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UNITED STATES COURT OF APPEALS

TENTH CIRCUIT

F I L E D

United States Court of Appeals Tenth Circuit

OCT 5 1998

PATRICK FISHER

Clerk

EDDIE THOMAS, SR.,

Petitioner-Appellant,

v.

STEVE HARGETT, Warden,

Respondent-Appellee.

No. 98-6248 (D.C. No. CIV-97-1498-T) (W.D. Okla.)

ORDER AND JUDGMENT *

Before BALDOCK, EBEL, and MURPHY, Circuit Judges.

On July 23, 1996, Mr. Thomas entered a plea of guilty in state court to two

counts of first degree rape and was sentenced to concurrent 35-year terms of

imprisonment. The defendant failed to file a notice of appeal within the ten days

allotted by Oklahoma law and consequently, the judgment of his conviction

* After examining the briefs and appellate record, this panel has determined unanimously to grant the parties’ request for a decision on the briefs without oral argument. See Fed. R. App. P. 34(f) and 10th Cir. R. 34.1.9. The case is therefore ordered submitted without oral argument. This Order and Judgment is not binding precedent, except under the doctrines of law of the case, res judicata, and collateral estoppel. The court generally disfavors the citation of orders and judgments; nevertheless, an order and judgment may be cited under the terms and conditions of 10th Cir. R. 36.3.

became final. See Okla. Stat. tit. 22, Ch. 18, App., Rule 4.2(A). 1 In his post-

conviction application, Thomas through court-appointed counsel challenged his

conviction on the ground that he was denied effective assistance of counsel

during the critical ten days following his guilty plea and sentencing. After holding

an evidentiary hearing on the matter, the state trial court concluded that Thomas

“failed to show that he was denied an appeal through no fault of his own or that

other circumstances beyond his control should relieve him of accountability for

his potential appeal.” The Oklahoma Court of Criminal Appeals affirmed.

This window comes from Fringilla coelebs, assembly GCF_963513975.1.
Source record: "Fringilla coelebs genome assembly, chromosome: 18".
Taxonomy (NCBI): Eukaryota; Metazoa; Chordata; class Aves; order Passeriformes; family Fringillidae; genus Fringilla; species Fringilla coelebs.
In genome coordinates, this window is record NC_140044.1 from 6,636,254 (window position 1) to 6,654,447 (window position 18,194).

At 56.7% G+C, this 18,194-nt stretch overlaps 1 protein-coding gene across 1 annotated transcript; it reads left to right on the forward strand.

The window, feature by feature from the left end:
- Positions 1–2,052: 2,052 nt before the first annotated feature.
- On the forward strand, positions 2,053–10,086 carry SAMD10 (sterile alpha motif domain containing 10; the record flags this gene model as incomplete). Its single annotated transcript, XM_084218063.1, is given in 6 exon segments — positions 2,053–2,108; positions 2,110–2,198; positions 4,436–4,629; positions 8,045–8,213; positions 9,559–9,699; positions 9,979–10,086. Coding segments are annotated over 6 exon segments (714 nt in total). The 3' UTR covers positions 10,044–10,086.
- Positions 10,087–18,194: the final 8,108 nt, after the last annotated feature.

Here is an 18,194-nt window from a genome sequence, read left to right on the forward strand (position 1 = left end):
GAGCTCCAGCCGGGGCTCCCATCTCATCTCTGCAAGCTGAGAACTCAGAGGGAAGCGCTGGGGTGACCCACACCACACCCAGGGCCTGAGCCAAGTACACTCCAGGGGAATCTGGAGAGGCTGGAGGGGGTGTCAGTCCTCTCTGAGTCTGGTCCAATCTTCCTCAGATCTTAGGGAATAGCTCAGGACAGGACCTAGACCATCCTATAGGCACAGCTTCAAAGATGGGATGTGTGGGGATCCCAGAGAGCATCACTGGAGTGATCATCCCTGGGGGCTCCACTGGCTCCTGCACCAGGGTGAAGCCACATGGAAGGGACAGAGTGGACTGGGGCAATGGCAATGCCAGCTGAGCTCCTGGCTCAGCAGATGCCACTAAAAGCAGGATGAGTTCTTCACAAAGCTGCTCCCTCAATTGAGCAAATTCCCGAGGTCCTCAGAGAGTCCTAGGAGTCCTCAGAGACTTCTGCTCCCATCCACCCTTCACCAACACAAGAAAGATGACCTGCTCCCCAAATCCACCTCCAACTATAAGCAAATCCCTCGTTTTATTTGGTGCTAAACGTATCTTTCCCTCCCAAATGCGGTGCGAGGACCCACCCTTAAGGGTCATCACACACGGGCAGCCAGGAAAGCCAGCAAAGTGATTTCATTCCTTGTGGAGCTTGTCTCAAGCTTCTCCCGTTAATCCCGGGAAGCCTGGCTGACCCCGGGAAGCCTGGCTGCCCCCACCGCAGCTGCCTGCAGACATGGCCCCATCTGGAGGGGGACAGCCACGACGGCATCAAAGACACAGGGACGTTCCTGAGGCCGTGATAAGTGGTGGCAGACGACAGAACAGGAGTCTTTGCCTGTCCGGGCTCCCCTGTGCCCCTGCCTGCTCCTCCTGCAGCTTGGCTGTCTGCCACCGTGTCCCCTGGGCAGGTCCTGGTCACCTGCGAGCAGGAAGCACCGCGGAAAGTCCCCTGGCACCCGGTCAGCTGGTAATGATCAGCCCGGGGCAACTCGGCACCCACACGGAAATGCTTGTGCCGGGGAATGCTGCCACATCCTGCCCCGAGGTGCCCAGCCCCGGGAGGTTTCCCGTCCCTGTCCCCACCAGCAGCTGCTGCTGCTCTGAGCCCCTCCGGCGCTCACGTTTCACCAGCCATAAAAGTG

Pursuant to 28 U.S.C. § 2254, Thomas filed in the district court a federal

habeas challenge to his conviction on the same ineffective assistance of counsel

ground. The district court found no evidence in the record rebutting the

presumption of correctness attached to the state court’s factual determinations of

Thomas’ denial of appeal, see 28 U.S.C. § 2254(e)(1), 2 and concluded that

1 Rule 4.2(A) requires:

In all cases, to appeal from any conviction on a plea of guilty or nolo contendere, the defendant must have filed in the trial court clerk’s office an application to withdraw the plea within ten (10) days from the date of the pronouncement of the Judgment and Sentence, setting forth in detail the grounds for the withdrawal of the plea and requesting an evidentiary hearing in the trial court.

2 28 U.S.C. § 2254(e)(1) states:

In a proceeding instituted by an application for a writ of habeas corpus by a person in custody pursuant to the judgment of a State (continued

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)

Thomas’ claim is procedurally barred. In a subsequent order, the district court

denied Thomas’ pro se request for a certificate of appealability and, pursuant to

28 U.S.C. § 1915(a)(3), 3 denied Thomas’ motion to proceed on appeal without

paying this court’s filing fee because the appeal was not taken in good faith.

Thomas now asks this court to grant him leave to proceed in forma pauperis and

to grant a certificate of appealability.

Upon careful review of the record, we find that the district court properly

denied Thomas’ application for a certificate of appealability. 4 Thomas asserts that

newly discovered evidence -- six affidavits signed after his state evidentiary

hearing -- rebuts any presumption of correctness attached to the state court’s

findings. However the contents of the affidavits (most of which were reviewed by

the district court) shed no light on the issue before the state court: whether

Thomas was denied an appeal through no fault of his own. As a result, Thomas

2 (

continued) court, a determination of a factual issue made by a State court shall be presumed to be correct. The applicant shall have the burden of rebutting the presumption of correctness by clear and convincing evidence.

3 “An appeal may not be taken in forma pauperis if the trial court certifies in writing that it is not taken in good faith.” 28 U.S.C. § 1915(a)(3).

4 Thomas’ request to proceed without prepayment of costs and fees is granted. However, this court need not decide whether Thomas’ appeal was taken in good faith in light of our determination that a certificate of appealability should be denied.

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offers no “clear and convincing evidence” rebutting the presumption of

correctness afforded to the state court factual findings regarding his denial of

appeal. We also agree that the affidavits contain no colorable showing of factual

innocence.

Therefore, we DENY Thomas’ petition for a certificate of appealability,

and DISMISS his appeal.

The mandate shall issue forthwith.

ENTERED FOR THE COURT

David M. Ebel Circuit Judge

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